The fraction who say yes (i.e. converted) increases from 0.449, the calibrated value for equilibrium, through 0.5 to 0.7. The results show a significant increase in church for higher conversion rates, although only over a long period. The short-term changes are quite small. The conclusion is that increasing conversion rates needs to be seen as a long term solution to church growth and must be sustainable. That is any policy must be one that can be resourced for at least a generation. This should warn us against short-term fixes that take up so much of our time and energy that we cannot sustain them.
Experiment 3 – Reducing Conversion Rate
Sadly, conversion rates can drop. This may be due to our actions, for example, the need to divert our attention to urgent matters of church building repairs, thus spending less time with potential converts. Perhaps the drop in conversion rate may be due to changes in the type of people who attend, for example, the moral beliefs of people may have evolved away from those of the church, making the Christian message less attractive to them. Figure 4 and Table 4 show the effect of reducing the conversion rate from the calibrated value of 0.449 down to 0.
Small changes only give a moderate decline. E.g. if only 30% of potential converts say yes to Christianity and stay in church, then church only drops to 70 after 20 years. Sadly this is not a sharp enough decline to prompt us into action. The zero conversion rate has a much steeper decline, but in churches like this, the leaving rate is often far less than the value used in the calibrated model. Thus the decline is much slower as it is through deaths alone.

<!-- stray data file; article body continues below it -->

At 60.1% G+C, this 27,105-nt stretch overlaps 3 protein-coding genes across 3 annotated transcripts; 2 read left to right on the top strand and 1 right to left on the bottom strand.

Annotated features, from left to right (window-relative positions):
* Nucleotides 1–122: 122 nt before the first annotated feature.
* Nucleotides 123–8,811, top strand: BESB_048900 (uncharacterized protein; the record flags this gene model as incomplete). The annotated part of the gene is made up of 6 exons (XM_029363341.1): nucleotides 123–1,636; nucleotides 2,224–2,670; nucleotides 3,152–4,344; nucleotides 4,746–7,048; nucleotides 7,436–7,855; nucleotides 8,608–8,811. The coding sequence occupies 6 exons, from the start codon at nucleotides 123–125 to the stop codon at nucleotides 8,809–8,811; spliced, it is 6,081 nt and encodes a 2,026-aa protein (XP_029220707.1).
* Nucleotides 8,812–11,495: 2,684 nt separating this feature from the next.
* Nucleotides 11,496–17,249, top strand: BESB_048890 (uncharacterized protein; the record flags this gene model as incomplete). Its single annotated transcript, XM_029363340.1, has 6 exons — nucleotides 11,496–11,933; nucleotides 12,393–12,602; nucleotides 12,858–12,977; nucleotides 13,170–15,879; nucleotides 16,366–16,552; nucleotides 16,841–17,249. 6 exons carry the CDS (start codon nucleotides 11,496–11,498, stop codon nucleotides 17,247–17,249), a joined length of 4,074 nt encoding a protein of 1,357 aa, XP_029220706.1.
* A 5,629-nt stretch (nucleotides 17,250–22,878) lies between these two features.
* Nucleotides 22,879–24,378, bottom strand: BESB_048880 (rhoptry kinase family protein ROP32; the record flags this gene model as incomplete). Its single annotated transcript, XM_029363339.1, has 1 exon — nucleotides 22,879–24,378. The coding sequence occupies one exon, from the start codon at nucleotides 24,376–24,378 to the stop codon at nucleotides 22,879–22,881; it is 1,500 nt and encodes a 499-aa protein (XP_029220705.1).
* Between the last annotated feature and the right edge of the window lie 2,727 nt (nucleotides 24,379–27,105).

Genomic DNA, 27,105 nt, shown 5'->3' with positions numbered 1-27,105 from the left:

One effect of decline conversion rate is to alter the balance of maturity in the church. Figure 5 compares the balance of maturity of the church calibrated to equilibrium at 90, with how it would look after 20 years if it had a lower conversion rate. The inactive are the greatest category by far, and few people are being discipled. Although the percentage of the church mature has increased, this only happens because there are too few to disciple!
Former mature and early mature people have become inactive, that is they no longer either enable discipleship to happen, neither are they interested in progressing in discipleship themselves. They are inactive in production and progression in discipleship. Neither are they involved in the spiritual activities of the church, other than attendance at worship. This is an inevitable result of decline and would, of course, accelerate that decline. Perhaps we should conclude that there should never be any retirement from active service for Christians and that discipling others and our own spiritual progress are an essential part of our Christian life.